When you work with the public, you have to be “on,” which can be a draining experience for introverts.
Working with the public is never easy — for anyone — but it can be especially challenging if you are an introvert. Whether you’re working in retail or social work, or at a restaurant or library, in these kinds of roles, you have to be “on” and ready to help someone. You need to be able to make small talk. You need to be able to answer the phone.
I work as a Youth Services Librarian in a public library. Most of the time, I love my job. I love working in a place surrounded by books. I love sharing my love of reading with the kids who come to the library. I love the ample opportunities to be creative through programming and decorating.
What is challenging, though, are things like helping out at the circulation desk, answering the phone, or doing a Story Time in front of several parents and kids.
Any People-y Encounters Are Draining for Introverts
I’ve had many positive, and occasional negative, encounters throughout my career. Both kinds are draining to me. That’s something people don’t always understand about introverts, I’ve found. Just because a social encounter is positive doesn’t mean it’s not also draining.
Over the years, however, I’ve learned some ways to help cope with the challenges that working with the public can bring for an introvert like me — and perhaps for you, too. Here are some of them.
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10 Tips for Working With the Public as an Introvert
1. Remember to breathe, whether it’s through a breathing exercise or meditating.
Before reading for a Story Time or assisting a library patron, doing a few deep belly breaths always makes a difference in how calm I feel navigating the situation. There aren’t a lot of ways we can lower our fight-or-flight response, but deep breathing is one of them. (For you, breathing may be in the form of meditating — do whatever works.)
By taking a few deep breaths, we can slow our heart rate and remind our body that there’s no immediate threat. I remember that the patrons aren’t saber-toothed tigers ready to pounce on me. They’re simply human… just like me.
2. Be gentle with yourself and remind yourself you’re doing the best you can.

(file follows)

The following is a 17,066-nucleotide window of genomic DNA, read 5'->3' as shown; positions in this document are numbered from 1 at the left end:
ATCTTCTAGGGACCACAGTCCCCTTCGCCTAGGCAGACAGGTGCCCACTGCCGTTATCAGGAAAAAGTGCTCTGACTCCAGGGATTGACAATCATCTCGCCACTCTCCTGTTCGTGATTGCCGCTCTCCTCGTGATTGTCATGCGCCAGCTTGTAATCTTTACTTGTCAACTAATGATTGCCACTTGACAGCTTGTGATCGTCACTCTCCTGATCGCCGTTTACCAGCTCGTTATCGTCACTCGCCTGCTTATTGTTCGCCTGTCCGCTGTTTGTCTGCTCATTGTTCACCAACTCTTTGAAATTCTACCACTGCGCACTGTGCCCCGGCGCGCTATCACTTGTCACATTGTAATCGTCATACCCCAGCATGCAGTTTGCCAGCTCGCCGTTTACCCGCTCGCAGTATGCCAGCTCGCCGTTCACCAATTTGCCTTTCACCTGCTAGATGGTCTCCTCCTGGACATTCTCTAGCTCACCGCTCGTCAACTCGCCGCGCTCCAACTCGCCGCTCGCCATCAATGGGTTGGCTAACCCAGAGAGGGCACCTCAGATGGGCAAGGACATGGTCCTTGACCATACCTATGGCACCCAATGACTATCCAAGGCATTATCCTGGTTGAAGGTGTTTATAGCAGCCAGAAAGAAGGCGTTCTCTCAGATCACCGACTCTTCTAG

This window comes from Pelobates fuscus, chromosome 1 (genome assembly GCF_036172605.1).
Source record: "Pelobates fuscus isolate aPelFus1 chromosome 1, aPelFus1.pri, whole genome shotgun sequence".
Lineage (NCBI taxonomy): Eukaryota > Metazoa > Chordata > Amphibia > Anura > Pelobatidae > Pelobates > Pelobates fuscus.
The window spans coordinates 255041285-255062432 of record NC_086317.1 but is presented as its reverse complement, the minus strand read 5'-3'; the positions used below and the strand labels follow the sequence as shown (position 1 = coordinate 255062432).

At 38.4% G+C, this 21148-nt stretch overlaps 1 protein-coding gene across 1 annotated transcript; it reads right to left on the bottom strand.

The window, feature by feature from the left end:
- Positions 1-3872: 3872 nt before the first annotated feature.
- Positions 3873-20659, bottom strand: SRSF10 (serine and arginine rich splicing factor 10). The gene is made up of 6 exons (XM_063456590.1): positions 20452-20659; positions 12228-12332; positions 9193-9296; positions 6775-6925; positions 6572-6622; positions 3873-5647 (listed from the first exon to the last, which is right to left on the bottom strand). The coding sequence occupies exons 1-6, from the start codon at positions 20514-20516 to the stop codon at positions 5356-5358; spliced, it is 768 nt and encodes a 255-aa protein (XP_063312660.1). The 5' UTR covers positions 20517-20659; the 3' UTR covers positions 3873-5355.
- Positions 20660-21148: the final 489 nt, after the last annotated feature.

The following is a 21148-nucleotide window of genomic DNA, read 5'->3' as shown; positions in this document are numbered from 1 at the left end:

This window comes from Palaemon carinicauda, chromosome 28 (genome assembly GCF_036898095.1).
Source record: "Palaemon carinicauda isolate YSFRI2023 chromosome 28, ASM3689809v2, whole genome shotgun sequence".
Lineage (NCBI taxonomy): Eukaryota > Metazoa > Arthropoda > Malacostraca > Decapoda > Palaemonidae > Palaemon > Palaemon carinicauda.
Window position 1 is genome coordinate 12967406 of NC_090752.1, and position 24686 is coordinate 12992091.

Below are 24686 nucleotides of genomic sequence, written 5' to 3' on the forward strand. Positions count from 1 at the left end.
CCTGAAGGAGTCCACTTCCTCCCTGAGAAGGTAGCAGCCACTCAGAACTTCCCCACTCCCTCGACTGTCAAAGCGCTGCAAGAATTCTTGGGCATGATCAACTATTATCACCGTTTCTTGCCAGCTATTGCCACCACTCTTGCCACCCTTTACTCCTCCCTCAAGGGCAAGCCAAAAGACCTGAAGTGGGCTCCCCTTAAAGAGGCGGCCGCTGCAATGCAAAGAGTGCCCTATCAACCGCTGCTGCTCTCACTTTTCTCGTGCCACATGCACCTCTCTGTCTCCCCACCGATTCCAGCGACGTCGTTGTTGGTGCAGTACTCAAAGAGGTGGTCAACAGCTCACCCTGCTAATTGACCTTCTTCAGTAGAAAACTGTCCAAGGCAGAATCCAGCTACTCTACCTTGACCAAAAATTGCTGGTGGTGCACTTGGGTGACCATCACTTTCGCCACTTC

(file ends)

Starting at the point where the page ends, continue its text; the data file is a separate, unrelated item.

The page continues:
Give yourself praise for taking on people-centric challenges daily. You are capable of anything, and can handle whatever happens (even if it may not seem like it in the moment).
Write mantras for yourself on Post-it notes or on your phone, like “I can do this” or “I will be fine.” These will help serve as a tangible reminder that you are more than capable of getting the job or task done.
3. Treat each interaction as a learning experience.
Each time you interact with someone, regardless whether the outcome is positive or negative, take note of it. Write down what happened, as well as how you handled it.
Then, when you need a reminder that you are capable of doing your job, go back and read through your encounters. Even the negative ones will give you strength — because as bad as they may have been, you handled it and survived it.
4. Don’t be afraid to ask for help.
I know — we introverts don’t love asking for help. But, sometimes, it’s necessary (not to mention an important part of self-care).
For example, if you’re feeling overwhelmed or stressed, don’t be afraid to take a break. Ask someone to cover the desk while you take a time-out to do some deep breathing or step outside for a few minutes. (After all, nature is an elixir for introverts.)
Also, be honest to your boss or colleagues about why you feel overwhelmed. You can tell them that, as an introvert, you need moments of alone time now and then. Remember: Being an introvert is nothing to be ashamed of. People will probably be more understanding than you might think. You could possibly even meet a fellow introvert by being vulnerable and honest. Maybe they’ve been craving more alone time, too, but were hesitant to speak up.
5. Have talking points prepared (since you probably don’t love spontaneous conversations).
One of the hardest challenges for introverts can be small talk. In a situation where you’re working with the public, though, it is a necessary skill. To help hone it, write down some possible talking points in advance to help make yourself — and the other person — feel more at ease.
For example, in the library, I often try to engage patrons by asking them what they’re currently reading. Try to pay attention to details, too. If the customer has a child with them, I’ll ask what their name is and engage with them. This leads to a positive encounter with both child and adult.